Please use this identifier to cite or link to this item:
|Title:||CADMIUM EXPOSURE ALTERS GENE EXPRESSION OF LENS, RETINA, AND EYE-RELATED GENES IN ZEBRAFISH AND HUMAN LENS EPITHELIAL CELLS|
|Department:||Biochemistry and Biomedical Sciences|
|Abstract:||Vision is a crucial aspect of life for humans and animals. Impaired vision can lead to reduced quality of life along with other complications. Cataracts are a leading cause of impaired vision and blindness worldwide. Cataracts develop as a process of aging, although several environmental and lifestyle factors increase the risk of this disease. The toxic metal cadmium (Cd) has been associated with cataract formation and other ocular diseases such as macular degeneration. Cadmium exposure experiments were conducted to investigate potential pathways or mechanisms by which Cd may contribute to cataract formation and ocular disease. Zebra fish larvae (72, 96, and 120 hours post fertilization), adult zebra sh (6-month male, 10-month male, and 10-month female) and the B3 human lens epithelial (HLE) cell line were acutely exposed to varying concentrations of Cd. Transcriptomic changes relative to control (0 μM Cd) were determined using microarray analysis for zebra sh larvae and RNA sequencing (RNA-Seq) for adult zebra sh and HLE cells. Gene Ontology (GO) enrichment analysis for the zebra sh larvae exposure (50 μM Cd for 4 or 8 hours) enriched the "retina development in camera-type eye" term, and genes involved in enrichment (dnmt1, ccna2, fen1, mcm3 and slbp) were down-regulated. Gene set enrichment analysis (GSEA) for the 10-month male zebra sh exposure (50 μM Cd for 4 hours) enriched the "embryonic eye morphogenesis" gene set and signi ficant genes involved in enrichment (tcf7l1a, pitx2, fzd8a, sfrp5, lmx1bb, mfap2, six3b, lum, phactr4b, and foxc1a) were down-regulated. GSEA for the 10-month female zebra sh (50 μM Cd for 4 hours) enriched the "photoreceptor cell differentiation" gene set and signi cant genes involved in enrichment (odc1, thrb, and ush2a) were up-regulated. GO enrichment analysis for up-regulated genes in the HLE cell exposure (10 μM Cd for 4 hours) enriched the terms "eye development" (22 genes) and "lens development in camera-type eye" (CITED2, SKIL, CRYAB, SLC7A11, TGFB2, EPHA2, BCAR3, WNT5B, and BMP4). These results show cadmium is capable of altering transcription of eye-related genes in both zebra sh and human models, which may contribute to the formation of ocular disease. Many of these genes are involved in lens and retina development, yet they are also associated with diseases in these eye structures. Future studies could assess the consequences of altered transcription of these genes which could help elucidate the mechanisms of these changes and the overall effect of cadmium exposure on ocular disease. Ultimately, our study characterized the regulation of eye-related genes in response to Cd exposure and provided valuable knowledge laying the foundation for identi fication of the molecular mechanisms contributing to ocular diseases.|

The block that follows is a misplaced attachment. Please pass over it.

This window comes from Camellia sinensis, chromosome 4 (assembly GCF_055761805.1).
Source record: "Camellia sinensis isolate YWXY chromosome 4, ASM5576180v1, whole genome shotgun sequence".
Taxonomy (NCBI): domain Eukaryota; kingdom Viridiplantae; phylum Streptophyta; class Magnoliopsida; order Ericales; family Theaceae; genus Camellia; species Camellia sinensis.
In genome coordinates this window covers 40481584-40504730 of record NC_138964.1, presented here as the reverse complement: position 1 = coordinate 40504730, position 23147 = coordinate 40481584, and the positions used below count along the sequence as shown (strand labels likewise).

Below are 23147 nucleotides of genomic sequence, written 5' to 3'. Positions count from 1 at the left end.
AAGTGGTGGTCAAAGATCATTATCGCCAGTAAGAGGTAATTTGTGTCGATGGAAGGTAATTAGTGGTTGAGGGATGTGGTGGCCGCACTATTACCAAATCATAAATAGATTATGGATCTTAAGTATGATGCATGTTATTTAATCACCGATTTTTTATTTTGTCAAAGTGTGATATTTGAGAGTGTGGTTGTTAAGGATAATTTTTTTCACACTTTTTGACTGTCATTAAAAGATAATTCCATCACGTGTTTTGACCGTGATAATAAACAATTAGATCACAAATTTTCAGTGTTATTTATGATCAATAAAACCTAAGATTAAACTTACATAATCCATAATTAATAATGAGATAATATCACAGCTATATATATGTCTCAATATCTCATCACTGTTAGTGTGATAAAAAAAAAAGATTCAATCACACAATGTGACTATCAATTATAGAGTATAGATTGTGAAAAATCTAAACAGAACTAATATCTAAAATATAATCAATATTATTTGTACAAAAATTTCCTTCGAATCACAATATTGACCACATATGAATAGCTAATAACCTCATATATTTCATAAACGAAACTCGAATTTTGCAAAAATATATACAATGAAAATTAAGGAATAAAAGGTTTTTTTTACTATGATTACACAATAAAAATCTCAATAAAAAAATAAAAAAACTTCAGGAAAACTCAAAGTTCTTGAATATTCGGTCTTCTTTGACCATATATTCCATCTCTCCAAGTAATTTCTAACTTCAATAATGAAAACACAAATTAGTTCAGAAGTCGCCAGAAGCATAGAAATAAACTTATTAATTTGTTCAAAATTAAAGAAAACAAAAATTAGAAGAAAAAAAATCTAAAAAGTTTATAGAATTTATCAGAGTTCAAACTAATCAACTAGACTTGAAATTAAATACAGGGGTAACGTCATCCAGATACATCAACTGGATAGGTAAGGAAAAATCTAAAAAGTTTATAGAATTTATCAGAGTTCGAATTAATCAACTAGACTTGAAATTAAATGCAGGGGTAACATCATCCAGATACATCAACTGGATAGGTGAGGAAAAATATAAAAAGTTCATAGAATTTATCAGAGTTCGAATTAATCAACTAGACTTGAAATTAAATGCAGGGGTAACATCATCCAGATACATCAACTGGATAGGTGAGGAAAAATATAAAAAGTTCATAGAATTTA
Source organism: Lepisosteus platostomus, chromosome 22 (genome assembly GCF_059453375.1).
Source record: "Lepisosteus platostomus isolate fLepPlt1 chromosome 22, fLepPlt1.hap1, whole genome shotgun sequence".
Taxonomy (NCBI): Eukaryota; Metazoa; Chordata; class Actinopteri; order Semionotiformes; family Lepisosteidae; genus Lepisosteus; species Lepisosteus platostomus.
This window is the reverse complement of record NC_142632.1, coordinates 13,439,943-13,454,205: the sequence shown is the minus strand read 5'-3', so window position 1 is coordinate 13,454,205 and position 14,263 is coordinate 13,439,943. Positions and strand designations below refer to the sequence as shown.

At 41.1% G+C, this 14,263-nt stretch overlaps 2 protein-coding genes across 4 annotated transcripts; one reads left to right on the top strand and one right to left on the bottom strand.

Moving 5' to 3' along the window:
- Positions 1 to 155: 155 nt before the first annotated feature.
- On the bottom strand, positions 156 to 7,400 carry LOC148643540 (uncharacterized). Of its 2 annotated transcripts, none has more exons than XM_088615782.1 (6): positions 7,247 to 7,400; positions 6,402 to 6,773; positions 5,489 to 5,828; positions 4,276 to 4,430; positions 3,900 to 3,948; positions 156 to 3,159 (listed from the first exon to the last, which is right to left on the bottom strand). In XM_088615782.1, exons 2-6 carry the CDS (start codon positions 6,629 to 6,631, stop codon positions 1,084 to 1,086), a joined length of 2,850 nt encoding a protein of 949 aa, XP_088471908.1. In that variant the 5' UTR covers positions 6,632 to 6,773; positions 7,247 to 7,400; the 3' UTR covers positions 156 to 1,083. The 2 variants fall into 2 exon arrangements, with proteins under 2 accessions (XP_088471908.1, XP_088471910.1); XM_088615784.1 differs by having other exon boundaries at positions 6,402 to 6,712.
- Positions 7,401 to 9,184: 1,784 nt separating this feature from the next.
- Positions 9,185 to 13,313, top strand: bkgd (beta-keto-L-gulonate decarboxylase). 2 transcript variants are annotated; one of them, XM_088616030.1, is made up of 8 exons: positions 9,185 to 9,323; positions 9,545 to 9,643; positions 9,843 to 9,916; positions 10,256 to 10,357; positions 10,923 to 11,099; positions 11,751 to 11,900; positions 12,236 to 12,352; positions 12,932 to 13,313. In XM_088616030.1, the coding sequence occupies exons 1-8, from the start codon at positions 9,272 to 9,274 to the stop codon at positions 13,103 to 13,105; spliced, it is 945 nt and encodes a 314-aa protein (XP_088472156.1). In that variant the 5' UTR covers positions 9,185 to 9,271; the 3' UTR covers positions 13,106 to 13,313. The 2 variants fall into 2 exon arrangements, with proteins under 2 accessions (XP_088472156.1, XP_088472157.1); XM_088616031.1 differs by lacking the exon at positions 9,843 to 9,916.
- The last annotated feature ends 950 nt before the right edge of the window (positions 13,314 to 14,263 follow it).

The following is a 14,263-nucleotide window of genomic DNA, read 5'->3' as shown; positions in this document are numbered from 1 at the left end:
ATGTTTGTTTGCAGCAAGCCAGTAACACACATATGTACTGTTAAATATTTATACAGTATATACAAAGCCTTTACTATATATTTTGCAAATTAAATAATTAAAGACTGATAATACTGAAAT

|Appears in Collections:||Open Access Dissertations and Theses|
Files in This Item:
|Srinivasan_Krishna_A_201809_Msc.pdf||1.82 MB||Adobe PDF||View/Open|
Items in MacSphere are protected by copyright, with all rights reserved, unless otherwise indicated.